According to a 2015 study by Consumer Reports, 62 percent of shoppers seek out foods labeled “natural.” And 48 percent think it is “very important” to avoid artificial ingredients, a result 17 percentage points higher than in the previous year. Companies such as Nestle and Kraft are phasing out artificial coloring in their products. Some recipes for these rainbow dishes have instructions for creating an all-natural spectrum on your plate — fruit salads arranged according to hue, for example. But all of that seems to go out the window when another artificially colored confection gets the hands-and-bowls viral video treatment.
To Masters, “it just looks like an acidic orgy that’s going to lead to cancer.” Throughout a 30-minute conversation about rainbow food, Masters used the words “appalling,” “absolutely repulsive,” “juvenile” and, in case you still weren’t sure where she stood on the matter: “It is the worst thing,” she said. “I’m happy for you to quote me on that.”
Baked goods, where we’re used to seeing fanciful colors, are one thing. But now there’s rainbow savory food, too. In addition to the aforementioned grilled cheese, there have been two types of rainbow pizza. There’s also rainbow pasta, made by dumping cooked noodles into bags of food coloring and mixing them together for a plate that looks like a Brice Marden painting. It’s only just the beginning. Somers thinks we will see more artificial rainbows on the dinner plate as cooks’ creativity reaches new and terrifying depths. What’s next: rainbow sausage? Rainbow lasagna? Rainbow coq au vin?
“Meat of any kind seems like it shouldn’t be rainbowed,” said Somers.
Another hilarious — or unfortunate, depending on your view — application of the trend is its affiliation with unicorns. That’s due, in part, to an Internet meme that asserts that the one-horned mythical creatures, um, excrete rainbows and glitter. Which, in turn, has become nomenclature for a number of rainbow-color desserts: A mound-shaped sparkly, rainbow cookie called Unicorn Poop was among the first of the multicolor creations to ride the recent wave. The work of Los Angeles baker Kristy Therrien (who has trademarked the term), the cookies have been featured on Anderson Cooper’s former talk show, “Anderson Live,” and have expanded into a line of baked goods that include candy-filled unicorn horns.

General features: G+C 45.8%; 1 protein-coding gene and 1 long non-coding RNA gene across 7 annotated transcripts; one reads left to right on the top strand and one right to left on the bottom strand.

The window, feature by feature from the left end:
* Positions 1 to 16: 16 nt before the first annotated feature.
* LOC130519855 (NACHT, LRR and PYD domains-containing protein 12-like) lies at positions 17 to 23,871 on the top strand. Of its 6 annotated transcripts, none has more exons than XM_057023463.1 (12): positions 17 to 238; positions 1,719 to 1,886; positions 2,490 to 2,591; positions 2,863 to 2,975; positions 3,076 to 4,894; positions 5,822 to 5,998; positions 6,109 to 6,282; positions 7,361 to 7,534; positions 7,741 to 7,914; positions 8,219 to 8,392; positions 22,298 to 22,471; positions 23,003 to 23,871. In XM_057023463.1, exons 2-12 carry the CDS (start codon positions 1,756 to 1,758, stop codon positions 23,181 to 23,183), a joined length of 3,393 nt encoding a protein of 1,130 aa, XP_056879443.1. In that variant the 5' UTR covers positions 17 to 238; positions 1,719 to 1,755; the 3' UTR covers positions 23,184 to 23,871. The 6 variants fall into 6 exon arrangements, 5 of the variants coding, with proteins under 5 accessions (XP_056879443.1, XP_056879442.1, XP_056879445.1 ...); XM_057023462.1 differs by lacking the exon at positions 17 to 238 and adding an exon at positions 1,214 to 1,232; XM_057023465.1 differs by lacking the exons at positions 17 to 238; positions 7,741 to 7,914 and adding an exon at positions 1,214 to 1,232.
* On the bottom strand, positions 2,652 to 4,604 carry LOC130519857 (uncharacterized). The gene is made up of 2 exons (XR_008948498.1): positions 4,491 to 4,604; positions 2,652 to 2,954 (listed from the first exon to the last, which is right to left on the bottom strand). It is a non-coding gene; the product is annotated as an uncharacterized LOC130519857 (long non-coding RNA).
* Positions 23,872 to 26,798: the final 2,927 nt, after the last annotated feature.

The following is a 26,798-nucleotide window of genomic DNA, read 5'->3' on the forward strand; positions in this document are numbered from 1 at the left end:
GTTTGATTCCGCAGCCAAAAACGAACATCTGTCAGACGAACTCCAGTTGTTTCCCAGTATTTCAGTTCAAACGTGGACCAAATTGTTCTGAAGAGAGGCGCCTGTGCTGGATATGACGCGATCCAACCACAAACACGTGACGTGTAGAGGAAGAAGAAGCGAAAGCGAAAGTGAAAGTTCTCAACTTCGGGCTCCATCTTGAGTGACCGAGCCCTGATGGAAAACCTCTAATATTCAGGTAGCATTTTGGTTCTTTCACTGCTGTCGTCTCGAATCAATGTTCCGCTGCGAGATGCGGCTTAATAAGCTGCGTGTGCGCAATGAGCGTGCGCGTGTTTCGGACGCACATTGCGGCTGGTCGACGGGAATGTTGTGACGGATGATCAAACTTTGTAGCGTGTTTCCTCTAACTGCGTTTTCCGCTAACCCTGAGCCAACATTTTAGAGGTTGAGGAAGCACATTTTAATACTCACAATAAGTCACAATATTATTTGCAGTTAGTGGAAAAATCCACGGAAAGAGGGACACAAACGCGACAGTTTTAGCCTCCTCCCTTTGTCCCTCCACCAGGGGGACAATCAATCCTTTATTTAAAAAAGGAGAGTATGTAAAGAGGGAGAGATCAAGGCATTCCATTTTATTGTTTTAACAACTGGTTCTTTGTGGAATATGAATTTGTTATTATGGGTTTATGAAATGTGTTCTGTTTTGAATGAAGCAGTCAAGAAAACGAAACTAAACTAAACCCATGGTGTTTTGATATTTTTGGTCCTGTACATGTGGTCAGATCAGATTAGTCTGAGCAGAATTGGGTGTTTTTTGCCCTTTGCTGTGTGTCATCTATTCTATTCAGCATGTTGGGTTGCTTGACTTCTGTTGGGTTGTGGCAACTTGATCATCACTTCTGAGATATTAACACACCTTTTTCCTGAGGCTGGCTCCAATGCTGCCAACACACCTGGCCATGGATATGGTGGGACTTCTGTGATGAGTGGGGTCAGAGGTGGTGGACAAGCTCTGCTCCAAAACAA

The meme even inspired an advertising campaign for the Squatty Potty, a home bathroom aid, with a video depicting a unicorn, er, producing cones of rainbow soft-serve ice cream. “This is where your ice cream comes from: the creamy poop of a mystic unicorn,” says the commercial. Makes you think twice about Instagramming that rainbow smoothie, right?
Potty talk aside, many of these recipes aren’t necessarily going to turn out looking as good as they do online. Food styling tips and lighting can make the rainbow appear more vibrant on a screen than it will be in your average home cook’s kitchen. And as every kid with a multi-pack of Play-Doh learned early on: If you don’t keep things separate, and instead mix every color in the rainbow together, you get a muddy, pukey, gray-brown. The potential for Pinterest Fails is high. For that grilled cheese, for example, “you’re only going to get that rainbow with the cheese pull, and it’s really hard to do a perfect pull,” said Somers, referring to the just-melted, oozy strands. “I don’t think the visual wow is the same as when you cut into a cake.”
And that wow is what this is really all about. How do these Lite Brite bites taste? Well, as long as they look good, who cares? Even Masters concedes.
“At the end of the day, it’s just a bit of fun, if we want to take the judgment out of it,” she said. “Food should be fun.”